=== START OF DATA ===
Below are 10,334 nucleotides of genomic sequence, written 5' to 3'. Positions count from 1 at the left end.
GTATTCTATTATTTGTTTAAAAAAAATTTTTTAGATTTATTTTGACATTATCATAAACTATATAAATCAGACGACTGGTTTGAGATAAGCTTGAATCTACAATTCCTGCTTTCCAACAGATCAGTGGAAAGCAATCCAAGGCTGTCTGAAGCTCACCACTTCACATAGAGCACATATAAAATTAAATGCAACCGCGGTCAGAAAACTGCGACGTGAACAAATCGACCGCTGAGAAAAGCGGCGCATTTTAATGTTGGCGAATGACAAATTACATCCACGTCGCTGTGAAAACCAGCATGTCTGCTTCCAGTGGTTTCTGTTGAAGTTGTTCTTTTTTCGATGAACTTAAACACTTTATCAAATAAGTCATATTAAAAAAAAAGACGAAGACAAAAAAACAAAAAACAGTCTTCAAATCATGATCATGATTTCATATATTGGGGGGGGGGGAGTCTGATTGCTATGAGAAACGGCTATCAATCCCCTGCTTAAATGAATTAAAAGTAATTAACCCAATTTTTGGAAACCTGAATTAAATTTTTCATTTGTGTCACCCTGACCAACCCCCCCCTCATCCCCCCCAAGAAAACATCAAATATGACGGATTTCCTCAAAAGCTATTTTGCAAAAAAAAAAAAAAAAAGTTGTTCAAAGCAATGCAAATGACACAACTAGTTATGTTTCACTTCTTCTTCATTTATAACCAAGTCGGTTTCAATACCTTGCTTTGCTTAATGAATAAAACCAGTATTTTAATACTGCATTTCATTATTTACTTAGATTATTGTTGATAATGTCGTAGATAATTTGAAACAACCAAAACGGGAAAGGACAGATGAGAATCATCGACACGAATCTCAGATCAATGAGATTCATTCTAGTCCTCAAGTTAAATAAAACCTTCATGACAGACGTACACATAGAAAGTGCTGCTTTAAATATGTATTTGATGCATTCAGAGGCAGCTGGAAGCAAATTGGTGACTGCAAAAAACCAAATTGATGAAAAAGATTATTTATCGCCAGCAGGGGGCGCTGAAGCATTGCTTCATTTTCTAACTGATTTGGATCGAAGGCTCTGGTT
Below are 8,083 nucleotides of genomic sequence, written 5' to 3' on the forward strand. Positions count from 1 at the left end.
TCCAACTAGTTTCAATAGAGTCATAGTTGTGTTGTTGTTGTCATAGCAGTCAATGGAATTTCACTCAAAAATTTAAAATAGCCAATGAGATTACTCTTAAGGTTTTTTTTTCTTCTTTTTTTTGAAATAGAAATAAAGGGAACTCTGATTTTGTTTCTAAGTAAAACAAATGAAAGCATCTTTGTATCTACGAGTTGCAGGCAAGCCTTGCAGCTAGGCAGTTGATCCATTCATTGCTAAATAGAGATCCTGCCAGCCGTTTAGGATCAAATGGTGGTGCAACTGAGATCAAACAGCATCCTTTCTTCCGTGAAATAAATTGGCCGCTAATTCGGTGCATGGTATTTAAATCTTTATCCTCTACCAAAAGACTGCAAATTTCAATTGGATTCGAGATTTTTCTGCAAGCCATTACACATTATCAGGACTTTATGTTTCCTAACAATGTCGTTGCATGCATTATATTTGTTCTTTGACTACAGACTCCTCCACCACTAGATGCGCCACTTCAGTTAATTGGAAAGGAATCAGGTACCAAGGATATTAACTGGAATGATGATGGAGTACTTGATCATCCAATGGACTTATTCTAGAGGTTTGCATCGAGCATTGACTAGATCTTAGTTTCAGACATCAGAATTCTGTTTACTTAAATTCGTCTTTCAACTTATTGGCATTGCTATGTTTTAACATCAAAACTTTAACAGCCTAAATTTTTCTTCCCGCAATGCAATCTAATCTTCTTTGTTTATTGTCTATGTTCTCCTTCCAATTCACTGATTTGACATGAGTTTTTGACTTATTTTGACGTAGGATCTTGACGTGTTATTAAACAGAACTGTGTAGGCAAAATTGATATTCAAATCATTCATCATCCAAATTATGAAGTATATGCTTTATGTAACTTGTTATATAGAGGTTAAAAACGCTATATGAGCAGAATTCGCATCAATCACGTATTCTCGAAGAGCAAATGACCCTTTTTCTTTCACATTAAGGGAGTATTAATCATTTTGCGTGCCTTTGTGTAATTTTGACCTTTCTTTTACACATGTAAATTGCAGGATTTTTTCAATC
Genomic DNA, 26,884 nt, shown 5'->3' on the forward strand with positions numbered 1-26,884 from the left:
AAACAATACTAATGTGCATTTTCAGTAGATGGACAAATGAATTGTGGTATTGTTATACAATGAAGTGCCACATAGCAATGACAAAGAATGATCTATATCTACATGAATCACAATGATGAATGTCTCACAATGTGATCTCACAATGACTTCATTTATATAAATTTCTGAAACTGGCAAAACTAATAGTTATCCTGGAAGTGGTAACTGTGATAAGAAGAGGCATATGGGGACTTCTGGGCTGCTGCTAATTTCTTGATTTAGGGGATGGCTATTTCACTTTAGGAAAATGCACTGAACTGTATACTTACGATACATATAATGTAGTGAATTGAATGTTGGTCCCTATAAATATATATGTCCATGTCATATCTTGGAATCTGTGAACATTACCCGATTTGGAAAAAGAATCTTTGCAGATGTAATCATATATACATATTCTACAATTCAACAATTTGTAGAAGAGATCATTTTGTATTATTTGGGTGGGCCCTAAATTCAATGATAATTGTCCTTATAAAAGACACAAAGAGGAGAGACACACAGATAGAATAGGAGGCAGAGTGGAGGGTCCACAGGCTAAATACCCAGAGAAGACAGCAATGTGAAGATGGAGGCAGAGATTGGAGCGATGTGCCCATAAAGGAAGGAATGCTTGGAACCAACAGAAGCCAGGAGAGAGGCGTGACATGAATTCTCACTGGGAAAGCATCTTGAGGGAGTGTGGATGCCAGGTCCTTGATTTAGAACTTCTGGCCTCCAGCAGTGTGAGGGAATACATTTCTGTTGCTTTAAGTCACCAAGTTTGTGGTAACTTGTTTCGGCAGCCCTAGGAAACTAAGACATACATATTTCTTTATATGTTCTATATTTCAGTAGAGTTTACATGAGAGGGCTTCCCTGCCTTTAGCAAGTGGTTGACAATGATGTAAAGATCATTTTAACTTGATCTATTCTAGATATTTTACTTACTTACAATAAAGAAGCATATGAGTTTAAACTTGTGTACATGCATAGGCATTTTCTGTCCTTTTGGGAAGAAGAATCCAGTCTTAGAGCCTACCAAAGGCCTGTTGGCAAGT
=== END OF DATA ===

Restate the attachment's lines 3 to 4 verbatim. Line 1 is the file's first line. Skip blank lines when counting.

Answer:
Below are 8,083 nucleotides of genomic sequence, written 5' to 3' on the forward strand. Positions count from 1 at the left end.
TCCAACTAGTTTCAATAGAGTCATAGTTGTGTTGTTGTTGTCATAGCAGTCAATGGAATTTCACTCAAAAATTTAAAATAGCCAATGAGATTACTCTTAAGGTTTTTTTTTCTTCTTTTTTTTGAAATAGAAATAAAGGGAACTCTGATTTTGTTTCTAAGTAAAACAAATGAAAGCATCTTTGTATCTACGAGTTGCAGGCAAGCCTTGCAGCTAGGCAGTTGATCCATTCATTGCTAAATAGAGATCCTGCCAGCCGTTTAGGATCAAATGGTGGTGCAACTGAGATCAAACAGCATCCTTTCTTCCGTGAAATAAATTGGCCGCTAATTCGGTGCATGGTATTTAAATCTTTATCCTCTACCAAAAGACTGCAAATTTCAATTGGATTCGAGATTTTTCTGCAAGCCATTACACATTATCAGGACTTTATGTTTCCTAACAATGTCGTTGCATGCATTATATTTGTTCTTTGACTACAGACTCCTCCACCACTAGATGCGCCACTTCAGTTAATTGGAAAGGAATCAGGTACCAAGGATATTAACTGGAATGATGATGGAGTACTTGATCATCCAATGGACTTATTCTAGAGGTTTGCATCGAGCATTGACTAGATCTTAGTTTCAGACATCAGAATTCTGTTTACTTAAATTCGTCTTTCAACTTATTGGCATTGCTATGTTTTAACATCAAAACTTTAACAGCCTAAATTTTTCTTCCCGCAATGCAATCTAATCTTCTTTGTTTATTGTCTATGTTCTCCTTCCAATTCACTGATTTGACATGAGTTTTTGACTTATTTTGACGTAGGATCTTGACGTGTTATTAAACAGAACTGTGTAGGCAAAATTGATATTCAAATCATTCATCATCCAAATTATGAAGTATATGCTTTATGTAACTTGTTATATAGAGGTTAAAAACGCTATATGAGCAGAATTCGCATCAATCACGTATTCTCGAAGAGCAAATGACCCTTTTTCTTTCACATTAAGGGAGTATTAATCATTTTGCGTGCCTTTGTGTAATTTTGACCTTTCTTTTACACATGTAAATTGCAGGATTTTTTCAATC